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Ventricular arrhythmia storm in the era of implantable cardioverter-defibrillator
  1. Khang-Li Looi1,
  2. Anthony Tang2,
  3. Sharad Agarwal3
  1. 1Green Lane Cardiovascular Service, Auckland City Hospital, Auckland, New Zealand
  2. 2University Hospital, London Health Science Centre, London, Ontario, Canada
  3. 3Papworth Hospital NHS Foundation Trust, Papworth Everard, Cambridge, UK
  1. Correspondence to Dr Khang-Li Looi FRACP, Green Lane Cardiovascular Service, Auckland City Hospital, Auckland 1023, New Zealand; khangli{at}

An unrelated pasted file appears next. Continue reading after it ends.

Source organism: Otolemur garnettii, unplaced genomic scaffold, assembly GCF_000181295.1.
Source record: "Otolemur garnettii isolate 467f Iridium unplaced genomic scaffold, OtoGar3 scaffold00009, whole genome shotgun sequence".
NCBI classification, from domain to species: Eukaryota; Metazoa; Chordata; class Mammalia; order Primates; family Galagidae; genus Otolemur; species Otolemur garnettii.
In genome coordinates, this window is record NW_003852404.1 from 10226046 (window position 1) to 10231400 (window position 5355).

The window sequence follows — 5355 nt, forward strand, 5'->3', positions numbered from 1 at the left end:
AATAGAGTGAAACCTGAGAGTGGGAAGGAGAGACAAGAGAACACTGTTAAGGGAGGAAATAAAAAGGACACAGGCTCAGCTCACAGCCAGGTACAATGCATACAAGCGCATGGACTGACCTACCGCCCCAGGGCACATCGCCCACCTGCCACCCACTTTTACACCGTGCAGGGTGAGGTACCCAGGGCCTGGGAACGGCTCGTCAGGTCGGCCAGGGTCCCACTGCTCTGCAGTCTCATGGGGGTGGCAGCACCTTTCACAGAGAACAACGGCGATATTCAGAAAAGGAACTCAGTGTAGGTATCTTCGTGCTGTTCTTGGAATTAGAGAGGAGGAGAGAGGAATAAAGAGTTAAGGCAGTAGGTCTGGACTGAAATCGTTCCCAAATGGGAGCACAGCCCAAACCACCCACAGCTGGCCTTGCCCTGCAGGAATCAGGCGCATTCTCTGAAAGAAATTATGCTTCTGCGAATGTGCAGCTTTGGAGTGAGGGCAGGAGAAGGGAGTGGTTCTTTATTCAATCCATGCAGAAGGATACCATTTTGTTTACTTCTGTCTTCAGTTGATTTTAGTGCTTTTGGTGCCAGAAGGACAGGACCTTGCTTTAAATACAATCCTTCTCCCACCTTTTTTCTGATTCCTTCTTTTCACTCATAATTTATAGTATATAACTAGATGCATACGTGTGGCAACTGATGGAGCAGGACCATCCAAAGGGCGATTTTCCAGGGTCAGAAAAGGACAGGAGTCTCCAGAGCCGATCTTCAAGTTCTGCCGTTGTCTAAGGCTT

In the era of widespread use of implantable cardioverter-defibrillators (ICDs) for both primary and secondary prevention of sudden cardiac death, a significant proportion of patients experience episodes of multiple ventricular tachycardia/fibrillation over a short period of time requiring device interventions. The episodes are termed ventricular arrhythmia (VA) or electrical storms. VA storm is a tragic experience for patients, with many psychological consequences. Current management for VA storms remains complex. Acutely, administration of β-blockers, amiodarone and sedation or intubation is generally required to suppress sympathetic tone. Interventional treatment includes catheter ablation and sympathetic blockade by left cardiac sympathetic denervation. Strategies to modify autonomic tone to suppress VAs are the rationale of various novel interventions that have been published in recent studies. All patients with VA storm should be considered for transfer to an experienced high-volume tertiary centre for evaluation and treatment to prevent further recurrence of VA storm.

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